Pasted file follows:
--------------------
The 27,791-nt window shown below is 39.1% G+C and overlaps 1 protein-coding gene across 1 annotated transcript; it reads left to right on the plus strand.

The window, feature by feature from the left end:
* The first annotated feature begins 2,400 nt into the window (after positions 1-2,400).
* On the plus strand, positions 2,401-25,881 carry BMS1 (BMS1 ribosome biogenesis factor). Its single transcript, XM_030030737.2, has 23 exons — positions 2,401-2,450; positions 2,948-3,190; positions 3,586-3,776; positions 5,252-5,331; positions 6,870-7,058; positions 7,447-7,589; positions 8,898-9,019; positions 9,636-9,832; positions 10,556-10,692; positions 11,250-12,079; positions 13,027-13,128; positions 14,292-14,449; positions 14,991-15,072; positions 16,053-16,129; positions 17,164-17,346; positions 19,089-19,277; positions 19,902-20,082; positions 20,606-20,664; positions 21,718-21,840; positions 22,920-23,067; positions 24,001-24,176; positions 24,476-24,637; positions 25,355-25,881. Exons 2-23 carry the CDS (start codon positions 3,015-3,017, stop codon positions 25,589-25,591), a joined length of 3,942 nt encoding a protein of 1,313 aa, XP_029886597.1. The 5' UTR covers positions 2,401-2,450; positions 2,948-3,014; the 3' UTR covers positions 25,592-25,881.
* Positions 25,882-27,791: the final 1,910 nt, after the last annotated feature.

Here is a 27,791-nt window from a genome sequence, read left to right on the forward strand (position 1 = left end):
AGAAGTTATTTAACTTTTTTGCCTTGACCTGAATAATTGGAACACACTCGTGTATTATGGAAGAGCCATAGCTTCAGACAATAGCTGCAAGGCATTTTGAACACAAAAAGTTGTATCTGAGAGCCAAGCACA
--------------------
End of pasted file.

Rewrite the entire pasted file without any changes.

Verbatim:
The 27,791-nt window shown below is 39.1% G+C and overlaps 1 protein-coding gene across 1 annotated transcript; it reads left to right on the plus strand.

The window, feature by feature from the left end:
* The first annotated feature begins 2,400 nt into the window (after positions 1-2,400).
* On the plus strand, positions 2,401-25,881 carry BMS1 (BMS1 ribosome biogenesis factor). Its single transcript, XM_030030737.2, has 23 exons — positions 2,401-2,450; positions 2,948-3,190; positions 3,586-3,776; positions 5,252-5,331; positions 6,870-7,058; positions 7,447-7,589; positions 8,898-9,019; positions 9,636-9,832; positions 10,556-10,692; positions 11,250-12,079; positions 13,027-13,128; positions 14,292-14,449; positions 14,991-15,072; positions 16,053-16,129; positions 17,164-17,346; positions 19,089-19,277; positions 19,902-20,082; positions 20,606-20,664; positions 21,718-21,840; positions 22,920-23,067; positions 24,001-24,176; positions 24,476-24,637; positions 25,355-25,881. Exons 2-23 carry the CDS (start codon positions 3,015-3,017, stop codon positions 25,589-25,591), a joined length of 3,942 nt encoding a protein of 1,313 aa, XP_029886597.1. The 5' UTR covers positions 2,401-2,450; positions 2,948-3,014; the 3' UTR covers positions 25,592-25,881.
* Positions 25,882-27,791: the final 1,910 nt, after the last annotated feature.

Here is a 27,791-nt window from a genome sequence, read left to right on the forward strand (position 1 = left end):
AGAAGTTATTTAACTTTTTTGCCTTGACCTGAATAATTGGAACACACTCGTGTATTATGGAAGAGCCATAGCTTCAGACAATAGCTGCAAGGCATTTTGAACACAAAAAGTTGTATCTGAGAGCCAAGCACA